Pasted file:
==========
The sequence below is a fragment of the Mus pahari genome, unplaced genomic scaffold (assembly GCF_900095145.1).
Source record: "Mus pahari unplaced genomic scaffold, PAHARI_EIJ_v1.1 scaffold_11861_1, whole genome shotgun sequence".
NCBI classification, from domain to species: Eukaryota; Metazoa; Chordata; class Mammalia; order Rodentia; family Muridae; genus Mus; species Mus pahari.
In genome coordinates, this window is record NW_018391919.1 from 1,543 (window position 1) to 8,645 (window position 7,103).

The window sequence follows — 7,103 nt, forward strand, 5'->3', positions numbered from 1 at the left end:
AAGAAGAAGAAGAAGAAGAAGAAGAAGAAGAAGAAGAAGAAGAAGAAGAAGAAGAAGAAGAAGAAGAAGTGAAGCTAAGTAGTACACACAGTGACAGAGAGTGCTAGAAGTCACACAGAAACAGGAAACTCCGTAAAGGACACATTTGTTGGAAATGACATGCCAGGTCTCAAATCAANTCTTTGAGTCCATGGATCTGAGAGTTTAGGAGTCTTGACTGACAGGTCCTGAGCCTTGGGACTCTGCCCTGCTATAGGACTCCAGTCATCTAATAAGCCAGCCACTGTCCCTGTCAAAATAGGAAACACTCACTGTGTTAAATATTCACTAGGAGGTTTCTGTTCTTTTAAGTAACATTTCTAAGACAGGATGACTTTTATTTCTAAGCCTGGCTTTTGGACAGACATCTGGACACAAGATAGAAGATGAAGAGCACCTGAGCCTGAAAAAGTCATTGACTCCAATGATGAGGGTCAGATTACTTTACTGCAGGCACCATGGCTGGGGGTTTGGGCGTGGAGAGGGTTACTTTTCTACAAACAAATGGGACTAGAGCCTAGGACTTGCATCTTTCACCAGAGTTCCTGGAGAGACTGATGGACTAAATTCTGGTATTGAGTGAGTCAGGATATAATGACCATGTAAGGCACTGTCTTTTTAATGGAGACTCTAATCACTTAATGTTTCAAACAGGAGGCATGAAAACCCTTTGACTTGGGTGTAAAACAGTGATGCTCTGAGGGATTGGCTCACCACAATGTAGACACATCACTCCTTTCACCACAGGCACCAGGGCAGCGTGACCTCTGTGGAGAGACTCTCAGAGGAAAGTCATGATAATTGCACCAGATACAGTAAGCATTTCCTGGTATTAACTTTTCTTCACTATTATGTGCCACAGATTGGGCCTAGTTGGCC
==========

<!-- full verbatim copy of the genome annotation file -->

The sequence below is a fragment of the Mus pahari genome, unplaced genomic scaffold (assembly GCF_900095145.1).
Source record: "Mus pahari unplaced genomic scaffold, PAHARI_EIJ_v1.1 scaffold_11861_1, whole genome shotgun sequence".
NCBI classification, from domain to species: Eukaryota; Metazoa; Chordata; class Mammalia; order Rodentia; family Muridae; genus Mus; species Mus pahari.
In genome coordinates, this window is record NW_018391919.1 from 1,543 (window position 1) to 8,645 (window position 7,103).

The window sequence follows — 7,103 nt, forward strand, 5'->3', positions numbered from 1 at the left end:
AAGAAGAAGAAGAAGAAGAAGAAGAAGAAGAAGAAGAAGAAGAAGAAGAAGAAGAAGAAGAAGAAGAAGTGAAGCTAAGTAGTACACACAGTGACAGAGAGTGCTAGAAGTCACACAGAAACAGGAAACTCCGTAAAGGACACATTTGTTGGAAATGACATGCCAGGTCTCAAATCAANTCTTTGAGTCCATGGATCTGAGAGTTTAGGAGTCTTGACTGACAGGTCCTGAGCCTTGGGACTCTGCCCTGCTATAGGACTCCAGTCATCTAATAAGCCAGCCACTGTCCCTGTCAAAATAGGAAACACTCACTGTGTTAAATATTCACTAGGAGGTTTCTGTTCTTTTAAGTAACATTTCTAAGACAGGATGACTTTTATTTCTAAGCCTGGCTTTTGGACAGACATCTGGACACAAGATAGAAGATGAAGAGCACCTGAGCCTGAAAAAGTCATTGACTCCAATGATGAGGGTCAGATTACTTTACTGCAGGCACCATGGCTGGGGGTTTGGGCGTGGAGAGGGTTACTTTTCTACAAACAAATGGGACTAGAGCCTAGGACTTGCATCTTTCACCAGAGTTCCTGGAGAGACTGATGGACTAAATTCTGGTATTGAGTGAGTCAGGATATAATGACCATGTAAGGCACTGTCTTTTTAATGGAGACTCTAATCACTTAATGTTTCAAACAGGAGGCATGAAAACCCTTTGACTTGGGTGTAAAACAGTGATGCTCTGAGGGATTGGCTCACCACAATGTAGACACATCACTCCTTTCACCACAGGCACCAGGGCAGCGTGACCTCTGTGGAGAGACTCTCAGAGGAAAGTCATGATAATTGCACCAGATACAGTAAGCATTTCCTGGTATTAACTTTTCTTCACTATTATGTGCCACAGATTGGGCCTAGTTGGCC